You will be asked to introduce yourself so get comfortable with showcasing yourself. Let’s make it memorable though. What anecdote, or part of your story can you bring to the fore? Practice saying it out loud and make sure it fits. Just like when you try on new clothes, these words need to make you feel comfortable, approachable and looking sharp!

    Check out this super article How to introduce yourself so you’ll be unforgettable (in a good way) by TED ideas. I have been using a variation of this when I meet with people outside of the veterinary sector:

    “I’m Ebony and I am on a quest to showcase the humans behind healthcare. Vets are my current muse (I also work as one). I love shining spotlights on people’s stories alongside science to support healthy careers for the ones that care. There are too many wounded healers who burn out before they have a chance to shine.”

    7. Fanning the flames & prepping for leverage

    Keep the momentum by messaging people you have appreciated connecting with within 48 hours of meeting.

    “It was great to meet you! You now have me thinking about X. I hope Y goes well”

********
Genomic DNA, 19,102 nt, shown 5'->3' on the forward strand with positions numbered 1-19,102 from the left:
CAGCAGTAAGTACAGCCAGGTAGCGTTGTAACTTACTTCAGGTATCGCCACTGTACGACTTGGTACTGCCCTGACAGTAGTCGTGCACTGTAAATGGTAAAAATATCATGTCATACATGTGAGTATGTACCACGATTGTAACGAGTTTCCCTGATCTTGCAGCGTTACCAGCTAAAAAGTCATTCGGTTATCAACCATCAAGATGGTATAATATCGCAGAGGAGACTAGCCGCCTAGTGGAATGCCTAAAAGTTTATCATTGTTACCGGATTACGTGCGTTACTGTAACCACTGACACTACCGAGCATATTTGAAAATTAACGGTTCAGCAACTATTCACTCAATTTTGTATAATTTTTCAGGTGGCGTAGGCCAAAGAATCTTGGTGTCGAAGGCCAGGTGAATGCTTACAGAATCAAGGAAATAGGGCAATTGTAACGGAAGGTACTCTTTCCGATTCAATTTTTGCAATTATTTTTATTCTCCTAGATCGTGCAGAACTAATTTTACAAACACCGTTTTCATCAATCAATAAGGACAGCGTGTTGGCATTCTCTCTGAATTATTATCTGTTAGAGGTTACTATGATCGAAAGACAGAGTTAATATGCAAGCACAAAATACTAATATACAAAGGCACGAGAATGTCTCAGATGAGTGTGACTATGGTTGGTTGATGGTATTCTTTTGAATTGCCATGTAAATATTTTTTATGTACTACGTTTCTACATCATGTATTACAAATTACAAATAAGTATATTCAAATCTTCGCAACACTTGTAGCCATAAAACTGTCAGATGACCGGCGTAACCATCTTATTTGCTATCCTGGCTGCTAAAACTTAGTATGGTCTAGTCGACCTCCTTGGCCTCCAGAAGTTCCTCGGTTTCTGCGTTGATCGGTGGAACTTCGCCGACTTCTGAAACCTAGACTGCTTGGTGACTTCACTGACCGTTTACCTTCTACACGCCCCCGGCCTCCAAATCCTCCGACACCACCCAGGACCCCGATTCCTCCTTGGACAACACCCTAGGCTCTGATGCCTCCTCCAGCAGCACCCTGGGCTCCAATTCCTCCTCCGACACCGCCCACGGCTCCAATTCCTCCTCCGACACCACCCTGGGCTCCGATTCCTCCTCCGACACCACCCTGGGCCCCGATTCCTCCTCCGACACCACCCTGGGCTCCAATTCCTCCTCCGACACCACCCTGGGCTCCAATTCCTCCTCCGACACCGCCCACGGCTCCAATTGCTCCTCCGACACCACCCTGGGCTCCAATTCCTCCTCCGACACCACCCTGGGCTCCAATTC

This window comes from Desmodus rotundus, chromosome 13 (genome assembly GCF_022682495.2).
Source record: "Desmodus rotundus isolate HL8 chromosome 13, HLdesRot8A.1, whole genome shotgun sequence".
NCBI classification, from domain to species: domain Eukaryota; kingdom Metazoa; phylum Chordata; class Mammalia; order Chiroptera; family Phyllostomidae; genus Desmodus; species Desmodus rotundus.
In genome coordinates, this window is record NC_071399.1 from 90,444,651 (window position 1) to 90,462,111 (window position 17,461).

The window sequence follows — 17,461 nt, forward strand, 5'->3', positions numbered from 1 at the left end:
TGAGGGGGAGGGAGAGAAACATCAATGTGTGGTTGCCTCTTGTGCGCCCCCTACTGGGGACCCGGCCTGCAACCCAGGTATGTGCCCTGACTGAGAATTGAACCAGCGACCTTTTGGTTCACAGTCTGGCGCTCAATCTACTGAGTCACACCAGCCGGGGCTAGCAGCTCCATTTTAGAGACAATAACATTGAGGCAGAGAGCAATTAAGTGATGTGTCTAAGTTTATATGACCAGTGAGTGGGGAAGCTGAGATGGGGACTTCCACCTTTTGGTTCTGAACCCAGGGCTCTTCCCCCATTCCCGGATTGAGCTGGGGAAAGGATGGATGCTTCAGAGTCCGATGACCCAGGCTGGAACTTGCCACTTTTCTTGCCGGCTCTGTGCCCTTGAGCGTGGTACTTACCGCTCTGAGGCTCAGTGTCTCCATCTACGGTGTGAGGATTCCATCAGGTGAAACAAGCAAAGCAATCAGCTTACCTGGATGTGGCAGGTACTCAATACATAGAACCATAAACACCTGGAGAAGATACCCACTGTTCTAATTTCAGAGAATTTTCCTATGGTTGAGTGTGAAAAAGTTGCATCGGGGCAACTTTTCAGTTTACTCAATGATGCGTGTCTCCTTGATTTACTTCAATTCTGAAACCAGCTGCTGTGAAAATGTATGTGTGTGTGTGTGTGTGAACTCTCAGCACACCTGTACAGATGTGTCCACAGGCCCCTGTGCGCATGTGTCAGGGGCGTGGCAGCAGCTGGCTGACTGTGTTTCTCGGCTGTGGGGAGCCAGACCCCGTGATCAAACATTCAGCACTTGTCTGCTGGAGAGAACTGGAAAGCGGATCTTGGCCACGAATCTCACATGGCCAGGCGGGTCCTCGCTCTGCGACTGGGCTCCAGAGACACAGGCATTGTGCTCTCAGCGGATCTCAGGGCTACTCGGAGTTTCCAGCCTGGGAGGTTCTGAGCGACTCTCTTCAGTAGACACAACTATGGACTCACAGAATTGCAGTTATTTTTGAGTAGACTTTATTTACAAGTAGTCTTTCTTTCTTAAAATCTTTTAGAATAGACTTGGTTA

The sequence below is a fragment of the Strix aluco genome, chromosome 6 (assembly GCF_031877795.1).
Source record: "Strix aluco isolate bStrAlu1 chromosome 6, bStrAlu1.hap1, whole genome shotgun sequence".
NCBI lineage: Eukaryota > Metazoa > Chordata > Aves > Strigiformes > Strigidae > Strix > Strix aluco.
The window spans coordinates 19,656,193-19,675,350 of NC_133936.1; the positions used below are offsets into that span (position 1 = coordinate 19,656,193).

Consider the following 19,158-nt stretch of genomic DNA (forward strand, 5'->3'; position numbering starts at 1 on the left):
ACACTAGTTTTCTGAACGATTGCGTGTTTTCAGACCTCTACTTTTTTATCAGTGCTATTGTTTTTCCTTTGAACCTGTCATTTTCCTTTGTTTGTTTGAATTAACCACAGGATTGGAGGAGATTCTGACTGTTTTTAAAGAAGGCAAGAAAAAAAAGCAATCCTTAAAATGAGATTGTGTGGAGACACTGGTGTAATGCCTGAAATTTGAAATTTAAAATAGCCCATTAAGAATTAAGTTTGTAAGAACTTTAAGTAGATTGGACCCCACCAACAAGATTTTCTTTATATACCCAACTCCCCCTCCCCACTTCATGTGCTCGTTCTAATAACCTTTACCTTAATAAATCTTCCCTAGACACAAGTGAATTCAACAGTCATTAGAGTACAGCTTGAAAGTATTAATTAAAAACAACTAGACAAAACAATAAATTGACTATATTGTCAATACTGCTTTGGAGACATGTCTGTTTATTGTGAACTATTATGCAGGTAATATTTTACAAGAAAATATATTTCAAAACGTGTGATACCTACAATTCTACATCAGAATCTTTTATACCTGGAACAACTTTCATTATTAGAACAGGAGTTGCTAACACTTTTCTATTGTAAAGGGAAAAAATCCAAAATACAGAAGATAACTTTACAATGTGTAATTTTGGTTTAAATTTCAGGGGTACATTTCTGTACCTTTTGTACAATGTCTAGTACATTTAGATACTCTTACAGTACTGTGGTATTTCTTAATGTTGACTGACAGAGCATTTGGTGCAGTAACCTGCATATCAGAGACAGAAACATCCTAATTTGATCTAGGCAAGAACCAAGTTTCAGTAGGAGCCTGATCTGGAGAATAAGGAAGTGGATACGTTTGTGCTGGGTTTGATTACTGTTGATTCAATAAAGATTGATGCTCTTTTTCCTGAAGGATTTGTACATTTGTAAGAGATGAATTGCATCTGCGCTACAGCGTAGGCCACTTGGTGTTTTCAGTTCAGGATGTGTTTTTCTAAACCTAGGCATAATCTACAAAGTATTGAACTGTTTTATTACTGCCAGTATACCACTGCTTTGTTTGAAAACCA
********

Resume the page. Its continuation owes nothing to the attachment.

Think of creative ways to stay in touch. I can hear you saying that is all good and well but how?

    If you have connected on social media you will have access to their birthday and personal news. Send them an email a day before their birthday and that will show how observant and caring you are.

    Text them if you notice a big life event such as new job, marriage, promotion etc

    Share events or articles that you think would interest them based on the conversations you have had. It will help to broaden their horizon too and I guarantee they will appreciate it. I certainly do!

    Use voice notes – I often overthink what I am going to write so voice notes allow me to bring my authentic self to the fore and is super time efficient too.